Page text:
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Pocketmags Digital Magazines
Pocketmags Digital Magazines

Orthodontic assessment, diagnosis and treatment planning: part two

In the second of three papers, ROSS HOBSON aims to provide the users with the means to begin the process of orthodontic treatment planning and case selection after the initial assessment and diagnosis


Ross Hobson BDS, MDS, PhD (Ncl); MDOrth, FDS RCPS (Glas); FDS RCS (Ed); FDS RCS (Eng); SFHEA is an orthodontist and partner at the Windmill Orthodontics Group in Newcastle upon Tyne. He is also training director at the IAS Academy and was previously professor of orthodontics at UCLan and senior lecturer and consultant in orthodontics at the Newcastle Dental School.

Clinical relevance

The increase in GDP delivered orthodontics is rising rapidly. Unfortunately, there has been a corresponding increase in complaints, litigation and itness to practise cases. This is largely due to a failure to correctly assess, diagnose and plan treatment. This lack of assessment, diagnosis and planning results in a failure to gain valid consent, select patients appropriate for the operator’s skills, and failure to identify patients that require referral. This second of three papers aims to explain and demystify orthodontic diagnosis and planning.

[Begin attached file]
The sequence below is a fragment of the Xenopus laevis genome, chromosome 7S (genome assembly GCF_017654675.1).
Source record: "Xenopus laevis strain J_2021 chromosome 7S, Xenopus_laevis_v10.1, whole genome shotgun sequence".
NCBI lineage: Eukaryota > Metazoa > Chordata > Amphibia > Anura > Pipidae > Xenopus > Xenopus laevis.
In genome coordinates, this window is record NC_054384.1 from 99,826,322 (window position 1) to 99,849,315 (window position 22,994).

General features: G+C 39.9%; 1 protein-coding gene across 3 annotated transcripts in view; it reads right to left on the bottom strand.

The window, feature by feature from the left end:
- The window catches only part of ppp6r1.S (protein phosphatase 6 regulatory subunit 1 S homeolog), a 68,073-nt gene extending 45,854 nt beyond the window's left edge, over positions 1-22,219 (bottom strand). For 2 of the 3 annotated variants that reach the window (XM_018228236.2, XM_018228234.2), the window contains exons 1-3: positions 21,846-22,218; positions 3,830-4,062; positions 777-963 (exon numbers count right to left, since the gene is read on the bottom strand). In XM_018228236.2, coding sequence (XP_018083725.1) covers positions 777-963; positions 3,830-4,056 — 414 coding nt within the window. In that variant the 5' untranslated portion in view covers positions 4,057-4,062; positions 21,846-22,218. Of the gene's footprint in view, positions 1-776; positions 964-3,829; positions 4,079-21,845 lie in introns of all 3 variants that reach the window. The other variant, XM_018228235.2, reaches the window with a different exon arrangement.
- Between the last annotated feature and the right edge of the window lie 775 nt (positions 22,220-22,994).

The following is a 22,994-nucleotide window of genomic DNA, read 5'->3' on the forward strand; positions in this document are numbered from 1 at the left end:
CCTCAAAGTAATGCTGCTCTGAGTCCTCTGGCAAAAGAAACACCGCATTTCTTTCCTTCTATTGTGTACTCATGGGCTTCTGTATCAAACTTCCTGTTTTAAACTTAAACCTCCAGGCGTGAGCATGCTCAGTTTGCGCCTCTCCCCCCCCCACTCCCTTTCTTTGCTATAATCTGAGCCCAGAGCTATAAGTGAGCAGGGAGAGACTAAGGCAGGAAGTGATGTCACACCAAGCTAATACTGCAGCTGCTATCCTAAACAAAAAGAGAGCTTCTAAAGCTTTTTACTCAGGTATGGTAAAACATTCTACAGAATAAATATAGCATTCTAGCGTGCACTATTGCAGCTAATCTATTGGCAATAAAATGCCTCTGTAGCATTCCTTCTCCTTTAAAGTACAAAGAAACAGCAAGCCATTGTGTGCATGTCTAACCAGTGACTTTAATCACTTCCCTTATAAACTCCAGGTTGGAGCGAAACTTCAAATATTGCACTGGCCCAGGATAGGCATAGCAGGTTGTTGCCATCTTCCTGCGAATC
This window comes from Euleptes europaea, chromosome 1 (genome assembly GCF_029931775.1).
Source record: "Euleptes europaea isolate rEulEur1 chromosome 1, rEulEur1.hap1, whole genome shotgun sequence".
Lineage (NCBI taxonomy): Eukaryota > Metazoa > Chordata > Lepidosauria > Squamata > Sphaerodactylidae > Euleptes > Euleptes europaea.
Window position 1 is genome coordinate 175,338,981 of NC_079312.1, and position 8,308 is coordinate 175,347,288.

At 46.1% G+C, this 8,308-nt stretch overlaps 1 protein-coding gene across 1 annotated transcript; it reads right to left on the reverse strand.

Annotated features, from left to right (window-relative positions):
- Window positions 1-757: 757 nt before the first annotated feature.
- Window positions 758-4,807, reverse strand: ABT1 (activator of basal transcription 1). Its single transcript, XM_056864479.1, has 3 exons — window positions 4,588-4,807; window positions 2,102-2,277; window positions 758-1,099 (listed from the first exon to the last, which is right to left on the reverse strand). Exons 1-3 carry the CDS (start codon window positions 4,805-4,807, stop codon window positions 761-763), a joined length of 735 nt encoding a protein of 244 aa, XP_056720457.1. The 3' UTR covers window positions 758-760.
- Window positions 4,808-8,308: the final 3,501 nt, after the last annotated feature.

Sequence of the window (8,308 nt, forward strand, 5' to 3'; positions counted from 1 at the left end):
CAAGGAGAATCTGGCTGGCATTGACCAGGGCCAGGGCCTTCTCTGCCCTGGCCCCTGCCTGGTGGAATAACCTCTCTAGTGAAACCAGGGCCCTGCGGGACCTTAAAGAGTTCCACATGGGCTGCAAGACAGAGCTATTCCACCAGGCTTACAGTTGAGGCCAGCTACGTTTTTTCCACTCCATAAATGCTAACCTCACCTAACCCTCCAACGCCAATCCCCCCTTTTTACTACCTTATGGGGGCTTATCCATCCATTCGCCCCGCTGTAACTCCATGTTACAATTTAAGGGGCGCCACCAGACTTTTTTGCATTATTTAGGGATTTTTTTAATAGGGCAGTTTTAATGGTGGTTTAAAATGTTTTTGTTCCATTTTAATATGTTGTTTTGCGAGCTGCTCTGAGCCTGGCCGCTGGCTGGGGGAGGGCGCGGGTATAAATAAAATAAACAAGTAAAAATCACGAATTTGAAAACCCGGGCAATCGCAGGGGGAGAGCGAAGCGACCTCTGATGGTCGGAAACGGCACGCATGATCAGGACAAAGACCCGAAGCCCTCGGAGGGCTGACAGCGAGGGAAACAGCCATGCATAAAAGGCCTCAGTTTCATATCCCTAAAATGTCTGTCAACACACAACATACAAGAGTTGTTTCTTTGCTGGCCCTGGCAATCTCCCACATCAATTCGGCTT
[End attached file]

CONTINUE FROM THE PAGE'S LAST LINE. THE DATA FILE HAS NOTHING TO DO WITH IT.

Orthodontic treatment planning is based around correcting all of the problem list as described in the irst article in this series. Always planning correction of the problems in the ‘problem list’ and achieving an ideal outcome – that is what treatment is required to achieve a class I skeletal relationship, class I canines, class I incisors and class I molars with well aligned upper and lower arches, no crowding and no tooth size discrepancies.

This simple premise of always planning the ideal can readily be applied to all clinical situations as it provides a basis to compare any compromise treatment options and whether or not a compromise is acceptable relative to undertaking the ideal treatment, in terms of length of treatment, its extent or indeed if treatment can achieve a signiicant improvement for the patient.

In orthodontics it is essential to undertake planning in a hierarchy as below:


Correcting all problems (skeletal and dental) to the ideal class I

Compromise one

Accepting the skeletal relationship and correcting all dental relationships to ideal, ie incisors, canines and molars to class I.

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July/August Orthodontic Practice 2019